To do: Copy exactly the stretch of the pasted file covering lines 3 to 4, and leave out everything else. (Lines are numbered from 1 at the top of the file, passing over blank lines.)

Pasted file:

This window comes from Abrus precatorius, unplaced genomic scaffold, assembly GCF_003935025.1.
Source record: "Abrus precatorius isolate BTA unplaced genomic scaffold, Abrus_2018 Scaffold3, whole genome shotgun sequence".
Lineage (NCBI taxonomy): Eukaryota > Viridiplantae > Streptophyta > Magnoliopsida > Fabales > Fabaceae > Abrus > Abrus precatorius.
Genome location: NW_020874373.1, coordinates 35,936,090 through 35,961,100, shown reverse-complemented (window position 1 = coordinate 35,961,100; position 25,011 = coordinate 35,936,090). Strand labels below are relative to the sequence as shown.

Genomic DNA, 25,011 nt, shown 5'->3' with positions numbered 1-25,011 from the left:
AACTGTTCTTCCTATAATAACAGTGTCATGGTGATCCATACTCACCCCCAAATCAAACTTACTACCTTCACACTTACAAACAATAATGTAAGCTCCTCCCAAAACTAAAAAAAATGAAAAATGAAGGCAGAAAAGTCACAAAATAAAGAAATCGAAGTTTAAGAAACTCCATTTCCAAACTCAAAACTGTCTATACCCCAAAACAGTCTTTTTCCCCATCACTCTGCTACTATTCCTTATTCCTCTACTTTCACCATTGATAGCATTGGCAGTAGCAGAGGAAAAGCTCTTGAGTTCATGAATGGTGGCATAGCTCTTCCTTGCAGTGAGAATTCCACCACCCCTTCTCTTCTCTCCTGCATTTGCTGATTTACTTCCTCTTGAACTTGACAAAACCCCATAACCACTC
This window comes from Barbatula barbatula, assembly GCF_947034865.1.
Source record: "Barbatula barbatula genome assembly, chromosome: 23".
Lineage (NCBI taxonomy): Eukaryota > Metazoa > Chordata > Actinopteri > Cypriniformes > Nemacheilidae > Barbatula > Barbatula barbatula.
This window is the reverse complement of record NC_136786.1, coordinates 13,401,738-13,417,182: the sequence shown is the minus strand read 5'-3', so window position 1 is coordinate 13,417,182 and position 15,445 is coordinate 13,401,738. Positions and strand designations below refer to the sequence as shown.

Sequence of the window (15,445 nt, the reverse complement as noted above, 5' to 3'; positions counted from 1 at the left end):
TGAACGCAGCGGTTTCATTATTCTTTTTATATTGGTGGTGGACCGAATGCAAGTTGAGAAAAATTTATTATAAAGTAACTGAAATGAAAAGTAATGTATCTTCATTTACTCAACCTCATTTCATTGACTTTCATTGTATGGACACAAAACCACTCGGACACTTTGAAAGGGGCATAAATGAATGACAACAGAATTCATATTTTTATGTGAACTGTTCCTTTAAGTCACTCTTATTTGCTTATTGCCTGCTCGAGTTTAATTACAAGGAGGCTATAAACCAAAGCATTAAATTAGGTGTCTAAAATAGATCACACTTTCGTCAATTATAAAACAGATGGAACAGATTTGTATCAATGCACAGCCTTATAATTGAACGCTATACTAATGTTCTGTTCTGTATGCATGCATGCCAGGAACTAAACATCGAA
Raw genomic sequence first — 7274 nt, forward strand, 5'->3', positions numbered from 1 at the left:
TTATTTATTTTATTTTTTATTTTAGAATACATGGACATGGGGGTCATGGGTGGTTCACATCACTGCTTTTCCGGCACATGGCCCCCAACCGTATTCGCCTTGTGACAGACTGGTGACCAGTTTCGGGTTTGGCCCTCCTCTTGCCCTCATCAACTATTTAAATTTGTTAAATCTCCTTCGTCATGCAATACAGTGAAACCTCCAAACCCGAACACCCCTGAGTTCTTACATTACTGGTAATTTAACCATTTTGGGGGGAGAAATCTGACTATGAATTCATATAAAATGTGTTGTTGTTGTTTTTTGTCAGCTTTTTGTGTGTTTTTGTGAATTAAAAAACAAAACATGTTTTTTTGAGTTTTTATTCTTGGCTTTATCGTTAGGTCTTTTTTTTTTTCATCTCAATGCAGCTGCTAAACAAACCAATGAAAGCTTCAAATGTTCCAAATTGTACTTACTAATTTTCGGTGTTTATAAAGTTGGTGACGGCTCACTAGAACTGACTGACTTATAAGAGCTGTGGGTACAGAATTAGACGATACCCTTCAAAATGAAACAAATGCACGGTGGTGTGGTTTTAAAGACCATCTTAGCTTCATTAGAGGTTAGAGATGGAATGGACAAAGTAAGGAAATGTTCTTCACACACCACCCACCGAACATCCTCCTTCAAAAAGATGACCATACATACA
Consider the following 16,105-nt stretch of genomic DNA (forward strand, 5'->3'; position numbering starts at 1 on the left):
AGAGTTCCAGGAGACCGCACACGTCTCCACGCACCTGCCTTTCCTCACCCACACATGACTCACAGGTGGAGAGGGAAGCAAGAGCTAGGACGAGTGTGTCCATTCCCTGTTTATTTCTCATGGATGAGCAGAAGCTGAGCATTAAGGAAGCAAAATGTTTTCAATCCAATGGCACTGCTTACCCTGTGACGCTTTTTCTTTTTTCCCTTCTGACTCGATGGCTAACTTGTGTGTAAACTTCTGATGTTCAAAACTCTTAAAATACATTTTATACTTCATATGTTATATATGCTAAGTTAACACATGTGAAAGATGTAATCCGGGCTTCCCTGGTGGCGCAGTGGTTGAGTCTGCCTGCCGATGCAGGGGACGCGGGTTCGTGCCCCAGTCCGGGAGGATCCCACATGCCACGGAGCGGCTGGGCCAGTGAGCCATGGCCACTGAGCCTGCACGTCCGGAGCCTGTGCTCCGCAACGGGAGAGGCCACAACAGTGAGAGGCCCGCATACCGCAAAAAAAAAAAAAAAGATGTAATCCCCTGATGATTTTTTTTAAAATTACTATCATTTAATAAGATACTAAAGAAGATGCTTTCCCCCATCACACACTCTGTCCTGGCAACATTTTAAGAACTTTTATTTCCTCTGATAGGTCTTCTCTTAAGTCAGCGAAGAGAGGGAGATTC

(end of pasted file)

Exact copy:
Lineage (NCBI taxonomy): Eukaryota > Viridiplantae > Streptophyta > Magnoliopsida > Fabales > Fabaceae > Abrus > Abrus precatorius.
Genome location: NW_020874373.1, coordinates 35,936,090 through 35,961,100, shown reverse-complemented (window position 1 = coordinate 35,961,100; position 25,011 = coordinate 35,936,090). Strand labels below are relative to the sequence as shown.